The New Free/Live Dynamic

Those are the people I would place my bets on. They have no stake in the old paradigm, and are happy to push it aside to see what the new free/live dynamic can do for them. This is where the real money in the music industry will be in the next decade. Not grasping with frail fingers at a business model quickly fading away, but exploring with wide-open eyes the opportunities that “free/live” afford both those in the music trenches, and their prospective fans. Don’t be fooled; there’s still a ton of money and opportunity in the music industry. You just need to know where to look.

Why Isn’t the Music Business Fully Crowdfunded?

Last week, I posted an article detailing VC Fred Wilson’s thoughts on investing, in which I drew on a few things he’d stated during his interview with Jason Calacanis at LAUNCH. This time around I want to explore another statement Wilson made during his time on stage which I thought received way too little attention at the time. In fact, I’m quite shocked that more people haven’t really latched onto this sooner.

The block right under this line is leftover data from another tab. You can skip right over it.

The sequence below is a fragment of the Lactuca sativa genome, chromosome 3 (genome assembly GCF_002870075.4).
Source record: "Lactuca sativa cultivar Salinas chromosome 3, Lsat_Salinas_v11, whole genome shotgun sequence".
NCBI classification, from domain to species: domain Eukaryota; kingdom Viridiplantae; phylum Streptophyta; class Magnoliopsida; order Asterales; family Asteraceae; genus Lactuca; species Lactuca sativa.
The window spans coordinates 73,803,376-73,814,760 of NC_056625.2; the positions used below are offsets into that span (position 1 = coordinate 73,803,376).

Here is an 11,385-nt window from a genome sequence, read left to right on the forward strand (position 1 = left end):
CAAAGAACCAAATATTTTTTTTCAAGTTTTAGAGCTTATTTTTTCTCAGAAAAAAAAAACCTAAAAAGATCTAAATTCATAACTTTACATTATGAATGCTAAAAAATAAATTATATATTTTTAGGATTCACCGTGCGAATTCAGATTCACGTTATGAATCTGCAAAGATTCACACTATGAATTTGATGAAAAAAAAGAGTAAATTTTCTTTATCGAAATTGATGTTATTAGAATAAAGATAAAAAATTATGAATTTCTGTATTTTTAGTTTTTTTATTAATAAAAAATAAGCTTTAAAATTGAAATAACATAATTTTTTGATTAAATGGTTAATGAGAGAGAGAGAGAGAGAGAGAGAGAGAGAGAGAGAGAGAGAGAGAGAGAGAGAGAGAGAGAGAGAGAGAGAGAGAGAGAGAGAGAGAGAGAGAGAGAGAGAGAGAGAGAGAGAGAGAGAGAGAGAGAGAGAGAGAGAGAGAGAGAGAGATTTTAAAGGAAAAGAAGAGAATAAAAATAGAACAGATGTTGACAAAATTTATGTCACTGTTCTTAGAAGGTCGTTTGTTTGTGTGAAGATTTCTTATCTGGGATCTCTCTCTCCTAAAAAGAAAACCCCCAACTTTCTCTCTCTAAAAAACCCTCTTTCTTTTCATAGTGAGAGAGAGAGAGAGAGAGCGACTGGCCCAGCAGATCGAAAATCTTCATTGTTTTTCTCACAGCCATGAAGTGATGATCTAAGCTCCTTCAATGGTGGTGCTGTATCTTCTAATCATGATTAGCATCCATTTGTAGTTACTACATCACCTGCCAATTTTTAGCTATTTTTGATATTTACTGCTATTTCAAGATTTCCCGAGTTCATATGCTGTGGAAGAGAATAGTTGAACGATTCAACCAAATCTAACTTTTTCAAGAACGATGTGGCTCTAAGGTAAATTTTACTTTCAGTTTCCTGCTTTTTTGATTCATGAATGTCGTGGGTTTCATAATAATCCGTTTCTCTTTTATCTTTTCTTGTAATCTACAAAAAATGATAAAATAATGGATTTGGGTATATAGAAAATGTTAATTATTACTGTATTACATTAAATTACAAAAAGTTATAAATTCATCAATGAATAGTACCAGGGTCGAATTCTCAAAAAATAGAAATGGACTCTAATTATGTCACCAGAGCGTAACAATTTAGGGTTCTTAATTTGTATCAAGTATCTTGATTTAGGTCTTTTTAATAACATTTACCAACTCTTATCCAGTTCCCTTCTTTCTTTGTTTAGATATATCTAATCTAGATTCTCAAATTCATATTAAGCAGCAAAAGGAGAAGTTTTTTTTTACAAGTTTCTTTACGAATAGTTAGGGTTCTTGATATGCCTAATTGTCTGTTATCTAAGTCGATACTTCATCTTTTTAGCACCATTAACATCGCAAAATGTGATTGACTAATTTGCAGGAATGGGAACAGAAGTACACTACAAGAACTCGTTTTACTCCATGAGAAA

At one point during the conversation, Wilson mused, “I don’t understand why the music business isn’t fully on Kickstarter,” to which there was some murmuring (I heard sitting in the audience), but no real discussion thereafter of that particular comment. While I was just as interested in the next point that Wilson discussed with Calacanis (the subject of my previous post), I couldn’t (still can’t) get my arms around how something so stark to many people seems to fly under the radar. But before I get too incoherent, let me back up and explain my exasperation.

The wonderful thing about Kickstarter (or any of the other crowdfunding platforms) is the freedom that they give to artists. In the case of the music industry, the freedom I’m referring to is the ability to not have to sign to a major record label in order to have money to finance an album, tour, video, etc. Instead, artists can go directly to their own fanbases and raise the required capital from them, thereby side-stepping the very real consequence of having to sign away some amount of creative control (ever hear of master tapes?) to the major label. As a result of this, artists consequently side-step the dynamic of accruing a similar sort of debt with the label itself. (I will explain the deeper economics at play here in a later post).